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the properties in question. Other disputes rest on failure to appreciate certain of the value-creating relations that may not be themselves perceivable. Appreciation may require knowledge of relevant forms, expressive or representational conventions, or traditions, and some disagreements can be resolved, at least in the long run, by education of one of the disputants in the relevant relations. There will remain, however, a residue of disagreement that is not resolvable in these ways. The relevant relations may inform the experiences of different evaluators of a work in different ways, and hence the responses elicited may differ as well, even after exposure to the work and education. There is room for differences among educated tastes. More frequently, different evaluators place emphasis on different relations at the expense of others. This may result in distinct interpretations or simply in opposed evaluations. For some music critics, for example, the formal and expressive properties of pieces by Saint-Saens give them great aesthetic value; while for others, his failure to extend or alter the course of the Romantic tradition in an interesting way robs his music of aesthetic value and renders it insignificant. These two features of aesthetic qualities-that phenomenal properties are transformed by relations and that the latter affect different evaluators in different ways-defeat attempts to specify interesting aesthetic principles. The two features themselves are connected, in that elements take on different significance depending on the emphasis placed on particular relations they may enter. The result is that evaluative aesthetic properties seem to supervene on nonevaluative properties without being necessitated by them. To say that they supervene is to repeat the constraint on rational evaluation that we have noted: there can be no change in a rational critic's evaluation of a work without some change in its nonevaluative properties. To say that evaluative properties are not necessitated by nonevaluative ones is to allow for differences in evaluations of the same work by different critics, to allow for disagreement without error or even insensitivity.5 When aestheticians argue in favor of aesthetic principles, they often have in mind support for broad judgment of aesthetic merit or
5 Cannot a single rational evaluator change taste and thereby violate the constraint to judge the same work in the same way on different occasions? Not, I think, without holding her formerjudgment to be mistaken, to have missed some source of value in the work or to have mistaken for a source of value what on more prolonged inspection produces only tedium. But then, must she not hold opposingjudgments by others to be equally mistaken, and so fail to allow for disagreement without error? I believe that one can recognize irreconcilable differences in taste while regarding each change in one's own taste as an improvement.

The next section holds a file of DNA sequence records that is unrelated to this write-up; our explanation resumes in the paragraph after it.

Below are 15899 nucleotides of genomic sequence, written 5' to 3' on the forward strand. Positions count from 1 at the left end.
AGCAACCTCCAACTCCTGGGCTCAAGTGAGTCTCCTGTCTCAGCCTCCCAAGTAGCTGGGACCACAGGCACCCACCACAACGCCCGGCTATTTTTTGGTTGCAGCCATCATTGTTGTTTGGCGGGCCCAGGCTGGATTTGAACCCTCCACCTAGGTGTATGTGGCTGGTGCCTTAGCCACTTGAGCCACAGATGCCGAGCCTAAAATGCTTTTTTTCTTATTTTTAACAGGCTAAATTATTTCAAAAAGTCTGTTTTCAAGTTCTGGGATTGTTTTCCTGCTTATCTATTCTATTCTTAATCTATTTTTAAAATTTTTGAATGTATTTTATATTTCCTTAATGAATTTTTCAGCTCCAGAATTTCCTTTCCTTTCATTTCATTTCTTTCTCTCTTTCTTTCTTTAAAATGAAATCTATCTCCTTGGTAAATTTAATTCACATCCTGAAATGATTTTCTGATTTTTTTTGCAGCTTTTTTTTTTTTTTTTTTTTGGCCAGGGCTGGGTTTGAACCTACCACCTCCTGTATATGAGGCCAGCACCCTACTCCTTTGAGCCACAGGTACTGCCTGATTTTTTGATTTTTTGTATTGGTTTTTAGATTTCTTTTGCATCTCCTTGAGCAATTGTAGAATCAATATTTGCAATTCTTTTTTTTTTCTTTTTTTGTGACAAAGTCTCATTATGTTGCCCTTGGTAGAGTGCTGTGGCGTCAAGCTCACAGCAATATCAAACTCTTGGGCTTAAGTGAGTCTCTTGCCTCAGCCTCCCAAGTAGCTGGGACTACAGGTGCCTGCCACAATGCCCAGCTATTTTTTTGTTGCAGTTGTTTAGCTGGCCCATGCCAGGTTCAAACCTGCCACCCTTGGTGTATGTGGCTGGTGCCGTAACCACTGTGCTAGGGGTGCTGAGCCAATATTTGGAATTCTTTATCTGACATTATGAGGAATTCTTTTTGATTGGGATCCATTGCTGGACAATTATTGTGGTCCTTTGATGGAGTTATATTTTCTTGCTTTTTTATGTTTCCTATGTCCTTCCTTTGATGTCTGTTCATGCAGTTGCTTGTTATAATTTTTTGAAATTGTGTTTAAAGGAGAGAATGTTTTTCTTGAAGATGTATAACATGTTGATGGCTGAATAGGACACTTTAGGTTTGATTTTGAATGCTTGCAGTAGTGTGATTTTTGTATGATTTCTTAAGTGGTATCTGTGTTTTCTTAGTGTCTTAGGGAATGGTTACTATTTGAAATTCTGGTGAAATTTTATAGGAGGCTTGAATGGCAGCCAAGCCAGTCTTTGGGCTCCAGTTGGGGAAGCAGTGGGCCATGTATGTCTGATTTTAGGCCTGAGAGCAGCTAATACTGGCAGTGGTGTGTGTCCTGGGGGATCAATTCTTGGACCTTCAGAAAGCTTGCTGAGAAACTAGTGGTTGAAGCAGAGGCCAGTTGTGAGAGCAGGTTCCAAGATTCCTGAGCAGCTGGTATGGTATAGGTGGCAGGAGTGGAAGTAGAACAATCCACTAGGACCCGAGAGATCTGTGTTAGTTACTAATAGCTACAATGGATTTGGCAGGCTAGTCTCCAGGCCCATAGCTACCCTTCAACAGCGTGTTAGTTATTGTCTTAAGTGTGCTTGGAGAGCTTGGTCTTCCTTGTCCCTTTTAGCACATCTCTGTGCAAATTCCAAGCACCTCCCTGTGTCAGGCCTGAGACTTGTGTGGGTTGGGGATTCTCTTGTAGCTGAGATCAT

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beauty by appeal to what I have called middle-level, evaluative, aesthetic properties, such as grace or power.6 When they argue against principles, they may have in mind the absence of necessary connections between basic, nonevaluative, aesthetic qualities and rational evaluation, which is evidenced by irreconcilable disagreements among knowledgeable and sensitive critics. Parties to such disputes in aesthetics obviously can talk past each other. I have granted the existence of the less interesting sort of aesthetic principle, while denying the more interesting kind, and explaining both features of aesthetic reasons. The impossibility of specifying interesting aesthetic principles, either narrow or broad, is well-illustrated by recent attempts of aestheticians to do so. We may consider first a single example from David Pole.7 He proposes as a case of a nonevaluative description that entails a (prima facie) evaluation, a character without apparent motive inserted into a play for the sole purpose of moving the plot along (ibid., p. 154). In such contexts, the lack of motive is a defect, Pole maintains, and necessarily so. He recognizes, of course, that this feature counts in only a prima facie way toward a negative evaluation of the play, as is obvious from the fact that his example is from a well-known play by Shakespeare. But the problem is instead that the generalization is not perfect. In a play such as Waiting for Godot, lack of motive is a virtue, at least in so far as it is part of the point. This is not to say that all critics must approve of that play, but, insofar as they do, they will be unlikely to disapprove of the lack of apparent motives in the characters. Nor can we find a non-question-begging relevant difference between the plays which accounts for the different effects of this feature and which we can generalize. All we can say is that Godot is not the sort of play in which lack of motives counts negatively. Clearly that sort of statement will not do as a way to save the law or aesthetic principle. The failure of Pole's principle can be explained by either or both features of aesthetic qualities to which I have drawn attention. The lack of motive that may be a defect in the context of one play is not when related to the other elements in a different play. Both of these plays, but certainly Godot, may elicit approval from some rational critics and disapproval from others; and such differences will transfer to this particular feature of the play as well. The same factors defeat attempts to find broader aesthetic laws,